The solemn ceremony that unfolds in Lower Manhattan Wednesday morning to honor the 9/11 dead is a time to grieve the loss of loved ones, to honor selfless acts of heroism, and to take stock as we march toward an uncertain future.
The good news is that the physical city is healing. The tower at 1 World Trade Center has topped out at 1,776 feet and should be completed in early 2014, and 4 World Trade Center is on track to open late this year. The long-awaited National September 11 Memorial & Museum is scheduled to open next spring.
When the construction fences come down around what is still called Ground Zero, the rebuilt World Trade Center site will at last bind Lower Manhattan together as a single cohesive neighborhood filled with renewed energy and growth -- including 311,000 workers, 60,000 residents and 11.5 million visitors a year.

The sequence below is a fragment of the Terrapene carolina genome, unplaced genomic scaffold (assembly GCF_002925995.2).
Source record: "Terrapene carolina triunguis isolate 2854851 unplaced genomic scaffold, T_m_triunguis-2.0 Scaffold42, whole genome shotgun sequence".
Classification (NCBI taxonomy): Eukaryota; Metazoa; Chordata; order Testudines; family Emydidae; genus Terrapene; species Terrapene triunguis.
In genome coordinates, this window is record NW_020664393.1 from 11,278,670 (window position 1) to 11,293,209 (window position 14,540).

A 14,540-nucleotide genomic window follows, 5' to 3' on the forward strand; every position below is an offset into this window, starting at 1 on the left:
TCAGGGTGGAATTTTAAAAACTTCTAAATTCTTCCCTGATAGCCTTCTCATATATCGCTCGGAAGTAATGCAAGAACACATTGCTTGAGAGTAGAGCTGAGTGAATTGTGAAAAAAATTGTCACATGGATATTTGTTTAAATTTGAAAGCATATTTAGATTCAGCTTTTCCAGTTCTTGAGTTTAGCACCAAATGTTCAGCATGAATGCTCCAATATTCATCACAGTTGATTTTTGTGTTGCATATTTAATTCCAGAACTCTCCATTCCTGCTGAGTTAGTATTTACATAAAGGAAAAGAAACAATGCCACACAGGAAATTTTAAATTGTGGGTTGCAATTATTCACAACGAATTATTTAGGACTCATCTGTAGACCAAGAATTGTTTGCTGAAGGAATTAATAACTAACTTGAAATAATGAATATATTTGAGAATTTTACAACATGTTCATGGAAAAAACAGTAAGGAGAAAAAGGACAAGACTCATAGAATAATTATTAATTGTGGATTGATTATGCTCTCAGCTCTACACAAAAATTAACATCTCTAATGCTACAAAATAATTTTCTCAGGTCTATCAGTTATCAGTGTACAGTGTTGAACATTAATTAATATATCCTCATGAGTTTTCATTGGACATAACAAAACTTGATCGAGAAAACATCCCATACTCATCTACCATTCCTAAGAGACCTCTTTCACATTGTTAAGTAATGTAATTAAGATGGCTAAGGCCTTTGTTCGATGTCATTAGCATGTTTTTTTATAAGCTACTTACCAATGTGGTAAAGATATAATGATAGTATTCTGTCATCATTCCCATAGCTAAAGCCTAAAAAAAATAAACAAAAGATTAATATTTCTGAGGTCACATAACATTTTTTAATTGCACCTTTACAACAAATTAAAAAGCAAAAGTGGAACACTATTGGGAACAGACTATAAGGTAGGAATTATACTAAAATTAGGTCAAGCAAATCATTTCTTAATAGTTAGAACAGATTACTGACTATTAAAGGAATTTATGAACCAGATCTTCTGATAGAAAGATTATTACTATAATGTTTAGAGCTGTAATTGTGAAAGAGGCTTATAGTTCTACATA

Our resurgence says to the world that New Yorkers -- and Americans -- will not be defeated. But while the physical city heals, a disturbing sense of civic unease remains. In a world where terrorism is an undiminished threat, we are now left to debate an ugly trade-off between personal freedom and safety. We have some issues to resolve.
Where do the city's mayoral candidates stand on the matter of counterterrorism? NYPD Commissioner Ray Kelly posed that question in a Manhattan speech on the eve of Primary Day. The threats to New York City "are as great -- if not greater" -- than before Sept. 11, 2001, he said.
The nation has been having this discussion for a while. Should the National Security Agency be allowed to track phone calls and email traffic? And in New York, should the NYPD be allowed to spy on mosques?
The candidates need to speak up. How much security is too much? Where does the balance between freedom and safety lie? Meanwhile, what does Kelly know that we need to know? These questions -- and others -- deserve sunlight and a vigorous public discussion. We must continue to recover and rebuild without losing our poise as Americans.